In analyzing the particularity of the contradiction women face with men, we need to look at both aspects of the contradiction.

In order to reveal the particularity of the contradictions in any process in the development of a thing, in their totality or interconnections, that is, in order to reveal the essence of the process, it is necessary to reveal the particularity of the two aspects of each of the contradictions in that process, otherwise it will be impossible to discover the essence of the process. This likewise requires the utmost attention in our study. (Mao Tse-Tung, p.39, ibid.)

The other aspect or the dialectic of the oppression of women by the class enemy in the ideas they peddle about women is the effect these male supremacist ideas have on men. Their ability to see women as they really are or to see women’s potential to develop is severely hampered. Slogans such as “Women can do anything men can do,” and “Women hold up half the sky,” help men and women both focus on the objective world, and on the present strength women have as well as their potential strengths. When men don’t focus on the objective world and don’t fight for equality of women, they expect themselves to live up to the tough lover role in the Sylva Thins or Marlboro ads. These false expectations increase subjectivity, because they are based on an idealist, or static world outlook. Often men pit themselves against other men in trying to live up to these roles, and this keeps them from being comrades. Chauvinism weakens class consciousness, because it focuses on the sexual differences and not on the class unity, mile men’s lives are definitely affected in a bad way by the tale supremacist economic structure, and by the chauvinist attitudes they act on, in the antagonistic contradiction between women and the ruling class and the non-antagonistic contradiction between men and women, women definitely suffer the hardest blows.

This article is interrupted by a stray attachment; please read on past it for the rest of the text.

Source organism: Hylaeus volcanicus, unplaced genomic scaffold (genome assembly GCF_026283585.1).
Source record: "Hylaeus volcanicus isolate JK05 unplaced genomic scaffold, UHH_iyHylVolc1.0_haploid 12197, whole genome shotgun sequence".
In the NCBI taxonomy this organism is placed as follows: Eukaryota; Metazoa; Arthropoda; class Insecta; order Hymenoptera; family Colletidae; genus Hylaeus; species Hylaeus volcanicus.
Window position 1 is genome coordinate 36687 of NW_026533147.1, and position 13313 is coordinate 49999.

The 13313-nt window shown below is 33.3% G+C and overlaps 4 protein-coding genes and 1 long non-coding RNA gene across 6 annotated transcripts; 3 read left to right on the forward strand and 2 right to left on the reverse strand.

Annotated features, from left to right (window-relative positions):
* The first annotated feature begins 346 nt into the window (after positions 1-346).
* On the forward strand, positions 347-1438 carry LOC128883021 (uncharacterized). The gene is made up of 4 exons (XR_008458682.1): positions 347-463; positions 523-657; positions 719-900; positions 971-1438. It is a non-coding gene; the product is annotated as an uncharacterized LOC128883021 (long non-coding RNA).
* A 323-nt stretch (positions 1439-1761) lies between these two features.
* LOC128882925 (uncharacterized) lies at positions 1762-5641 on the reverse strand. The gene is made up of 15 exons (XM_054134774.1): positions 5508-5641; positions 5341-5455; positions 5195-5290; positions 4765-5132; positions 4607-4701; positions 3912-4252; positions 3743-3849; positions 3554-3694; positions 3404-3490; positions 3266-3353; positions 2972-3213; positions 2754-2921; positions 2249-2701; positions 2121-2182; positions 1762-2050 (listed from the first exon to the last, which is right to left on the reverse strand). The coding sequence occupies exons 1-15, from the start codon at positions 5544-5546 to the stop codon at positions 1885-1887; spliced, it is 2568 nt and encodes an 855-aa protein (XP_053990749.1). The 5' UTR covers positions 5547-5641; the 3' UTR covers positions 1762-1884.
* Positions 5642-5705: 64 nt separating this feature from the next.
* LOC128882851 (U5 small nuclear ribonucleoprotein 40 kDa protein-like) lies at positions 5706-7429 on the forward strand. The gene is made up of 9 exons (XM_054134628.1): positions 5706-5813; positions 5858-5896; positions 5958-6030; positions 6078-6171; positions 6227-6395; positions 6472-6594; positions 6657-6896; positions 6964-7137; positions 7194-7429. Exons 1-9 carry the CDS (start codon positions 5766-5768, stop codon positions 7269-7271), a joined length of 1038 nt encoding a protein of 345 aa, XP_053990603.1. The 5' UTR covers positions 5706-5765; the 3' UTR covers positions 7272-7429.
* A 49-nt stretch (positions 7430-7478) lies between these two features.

Because of their familiarity with the oppression and because it cripples their ability to contribute to the class struggle, women have the most responsibility to initiate the struggle over male chauvinism within revolutionary collectives, but all communists are responsible for struggling against this poisonous bourgeois ideology. Women especially need to struggle against bourgeois feminism, both within themselves and among other women. Bourgeois feminism is a widespread spontaneous response to male chauvinist attitudes and practices. Unless struggled against, these bourgeois feminist responses will weaken the world outlook of women in all areas of their work and life because they liquidate the class basis of unity which is the only basis for effectively combating male chauvinism. This is because only this point of view keeps politics in command and provides an objective basis for resolving contradictions in a revolutionary manner that advances the fighting capacity of women and the class struggle as a whole.

In applying dialectics to the women’s question in the U.S. there is a problem which we need to deal with, namely, the principal contradiction and the principal aspect of that contradiction.

The oppressed nations on the one hand and U.S. imperialism and Soviet social imperialism on the other constitute what has been the principal contradiction for the world’s peoples. This principal contradiction influences all other contradictions, including the principal contradiction within this country, which is the class contradiction. This contradiction between the working classes and the bourgeoisie has intensified because of U.S. imperialism’s defeat by the Indo-Chinese people.

Within each aspect of the class contradiction there are contradictions, each with its particularity and principal aspects.